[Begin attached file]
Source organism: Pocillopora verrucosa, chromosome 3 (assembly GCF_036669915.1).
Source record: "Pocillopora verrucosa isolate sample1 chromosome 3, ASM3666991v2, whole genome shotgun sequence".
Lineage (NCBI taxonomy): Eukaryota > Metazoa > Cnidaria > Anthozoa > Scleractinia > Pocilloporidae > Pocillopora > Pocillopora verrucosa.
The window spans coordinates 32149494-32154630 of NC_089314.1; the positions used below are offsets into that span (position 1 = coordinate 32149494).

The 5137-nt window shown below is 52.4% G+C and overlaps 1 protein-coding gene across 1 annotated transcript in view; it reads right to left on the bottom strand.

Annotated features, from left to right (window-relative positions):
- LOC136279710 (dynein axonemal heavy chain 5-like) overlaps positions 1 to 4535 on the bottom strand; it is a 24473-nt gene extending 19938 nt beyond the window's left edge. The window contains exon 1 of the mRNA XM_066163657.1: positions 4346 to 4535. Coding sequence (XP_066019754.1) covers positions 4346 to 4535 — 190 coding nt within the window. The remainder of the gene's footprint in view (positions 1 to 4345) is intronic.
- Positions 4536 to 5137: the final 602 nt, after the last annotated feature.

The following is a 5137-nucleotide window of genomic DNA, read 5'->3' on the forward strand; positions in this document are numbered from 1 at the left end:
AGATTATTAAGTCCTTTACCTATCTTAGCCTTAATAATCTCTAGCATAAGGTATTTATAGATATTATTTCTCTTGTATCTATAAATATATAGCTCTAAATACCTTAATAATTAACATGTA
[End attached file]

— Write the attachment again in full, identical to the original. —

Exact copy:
Source organism: Pocillopora verrucosa, chromosome 3 (assembly GCF_036669915.1).
Source record: "Pocillopora verrucosa isolate sample1 chromosome 3, ASM3666991v2, whole genome shotgun sequence".
Lineage (NCBI taxonomy): Eukaryota > Metazoa > Cnidaria > Anthozoa > Scleractinia > Pocilloporidae > Pocillopora > Pocillopora verrucosa.
The window spans coordinates 32149494-32154630 of NC_089314.1; the positions used below are offsets into that span (position 1 = coordinate 32149494).

The 5137-nt window shown below is 52.4% G+C and overlaps 1 protein-coding gene across 1 annotated transcript in view; it reads right to left on the bottom strand.

Annotated features, from left to right (window-relative positions):
- LOC136279710 (dynein axonemal heavy chain 5-like) overlaps positions 1 to 4535 on the bottom strand; it is a 24473-nt gene extending 19938 nt beyond the window's left edge. The window contains exon 1 of the mRNA XM_066163657.1: positions 4346 to 4535. Coding sequence (XP_066019754.1) covers positions 4346 to 4535 — 190 coding nt within the window. The remainder of the gene's footprint in view (positions 1 to 4345) is intronic.
- Positions 4536 to 5137: the final 602 nt, after the last annotated feature.

The following is a 5137-nucleotide window of genomic DNA, read 5'->3' on the forward strand; positions in this document are numbered from 1 at the left end:
AGATTATTAAGTCCTTTACCTATCTTAGCCTTAATAATCTCTAGCATAAGGTATTTATAGATATTATTTCTCTTGTATCTATAAATATATAGCTCTAAATACCTTAATAATTAACATGTA